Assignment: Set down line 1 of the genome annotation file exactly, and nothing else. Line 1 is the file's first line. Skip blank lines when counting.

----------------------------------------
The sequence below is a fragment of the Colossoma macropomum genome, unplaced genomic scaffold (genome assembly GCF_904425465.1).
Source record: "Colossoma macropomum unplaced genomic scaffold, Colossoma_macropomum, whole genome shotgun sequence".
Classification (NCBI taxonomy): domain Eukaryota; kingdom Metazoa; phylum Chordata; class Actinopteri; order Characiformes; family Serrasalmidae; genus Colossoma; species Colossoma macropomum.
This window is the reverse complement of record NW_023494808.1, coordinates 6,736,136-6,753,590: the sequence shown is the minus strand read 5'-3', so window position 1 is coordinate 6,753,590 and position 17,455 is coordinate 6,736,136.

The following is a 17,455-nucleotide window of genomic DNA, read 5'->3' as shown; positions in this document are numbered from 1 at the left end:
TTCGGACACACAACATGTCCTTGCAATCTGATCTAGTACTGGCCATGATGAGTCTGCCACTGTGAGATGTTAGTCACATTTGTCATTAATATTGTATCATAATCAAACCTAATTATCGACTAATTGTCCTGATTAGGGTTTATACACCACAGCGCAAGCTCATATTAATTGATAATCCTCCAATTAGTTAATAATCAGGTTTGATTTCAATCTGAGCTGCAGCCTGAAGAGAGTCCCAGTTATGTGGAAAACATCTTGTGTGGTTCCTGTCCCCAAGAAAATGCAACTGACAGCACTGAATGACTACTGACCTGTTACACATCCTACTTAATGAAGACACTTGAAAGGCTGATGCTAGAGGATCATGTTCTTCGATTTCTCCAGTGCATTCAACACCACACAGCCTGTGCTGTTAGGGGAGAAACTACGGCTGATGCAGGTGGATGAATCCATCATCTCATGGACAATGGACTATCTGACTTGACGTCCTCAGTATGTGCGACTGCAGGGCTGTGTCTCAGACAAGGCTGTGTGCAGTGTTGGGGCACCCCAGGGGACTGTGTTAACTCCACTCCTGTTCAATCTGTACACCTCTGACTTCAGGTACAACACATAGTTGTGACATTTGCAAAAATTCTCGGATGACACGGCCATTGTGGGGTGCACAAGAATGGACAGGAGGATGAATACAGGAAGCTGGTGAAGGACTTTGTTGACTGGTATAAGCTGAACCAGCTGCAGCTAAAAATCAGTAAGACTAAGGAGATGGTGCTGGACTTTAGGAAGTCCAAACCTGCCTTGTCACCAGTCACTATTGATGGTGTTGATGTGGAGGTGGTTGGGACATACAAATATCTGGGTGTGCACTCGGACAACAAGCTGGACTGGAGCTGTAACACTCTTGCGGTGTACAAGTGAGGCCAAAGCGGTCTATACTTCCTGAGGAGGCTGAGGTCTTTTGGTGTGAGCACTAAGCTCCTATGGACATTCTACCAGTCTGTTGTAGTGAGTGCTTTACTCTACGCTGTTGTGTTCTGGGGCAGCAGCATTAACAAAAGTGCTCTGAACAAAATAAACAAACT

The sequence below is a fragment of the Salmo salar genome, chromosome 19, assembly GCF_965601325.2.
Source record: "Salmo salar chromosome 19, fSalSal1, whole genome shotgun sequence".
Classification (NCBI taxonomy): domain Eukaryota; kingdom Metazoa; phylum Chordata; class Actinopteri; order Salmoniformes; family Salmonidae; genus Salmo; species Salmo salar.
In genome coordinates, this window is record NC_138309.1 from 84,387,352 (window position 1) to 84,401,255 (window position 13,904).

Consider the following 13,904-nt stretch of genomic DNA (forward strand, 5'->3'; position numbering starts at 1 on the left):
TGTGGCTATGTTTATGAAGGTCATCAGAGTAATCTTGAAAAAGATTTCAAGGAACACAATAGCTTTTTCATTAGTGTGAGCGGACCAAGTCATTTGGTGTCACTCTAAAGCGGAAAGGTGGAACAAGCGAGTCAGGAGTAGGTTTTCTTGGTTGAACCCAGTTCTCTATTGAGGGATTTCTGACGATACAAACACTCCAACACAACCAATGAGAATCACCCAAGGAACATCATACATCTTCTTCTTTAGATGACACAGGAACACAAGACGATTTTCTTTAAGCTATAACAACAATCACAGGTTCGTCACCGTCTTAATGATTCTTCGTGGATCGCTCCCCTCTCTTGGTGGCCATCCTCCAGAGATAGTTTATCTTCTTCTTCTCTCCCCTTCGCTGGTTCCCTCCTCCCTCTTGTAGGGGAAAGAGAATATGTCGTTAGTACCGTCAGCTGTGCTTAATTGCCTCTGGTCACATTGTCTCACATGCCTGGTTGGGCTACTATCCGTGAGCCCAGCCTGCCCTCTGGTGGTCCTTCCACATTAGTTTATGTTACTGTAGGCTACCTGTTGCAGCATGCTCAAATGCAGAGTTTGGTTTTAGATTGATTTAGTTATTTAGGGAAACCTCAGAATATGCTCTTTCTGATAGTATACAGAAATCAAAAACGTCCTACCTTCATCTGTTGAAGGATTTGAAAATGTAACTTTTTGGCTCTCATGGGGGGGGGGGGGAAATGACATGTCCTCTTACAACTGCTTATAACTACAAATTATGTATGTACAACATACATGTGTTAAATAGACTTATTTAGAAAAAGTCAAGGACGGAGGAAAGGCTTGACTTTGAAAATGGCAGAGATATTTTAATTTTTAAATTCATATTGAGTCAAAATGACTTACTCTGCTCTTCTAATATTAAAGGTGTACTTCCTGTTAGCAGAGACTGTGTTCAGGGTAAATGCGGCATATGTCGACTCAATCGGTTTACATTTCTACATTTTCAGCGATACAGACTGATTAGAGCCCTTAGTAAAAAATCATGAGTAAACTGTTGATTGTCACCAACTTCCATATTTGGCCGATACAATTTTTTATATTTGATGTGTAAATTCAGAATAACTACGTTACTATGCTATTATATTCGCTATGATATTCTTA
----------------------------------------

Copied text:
The sequence below is a fragment of the Colossoma macropomum genome, unplaced genomic scaffold (genome assembly GCF_904425465.1).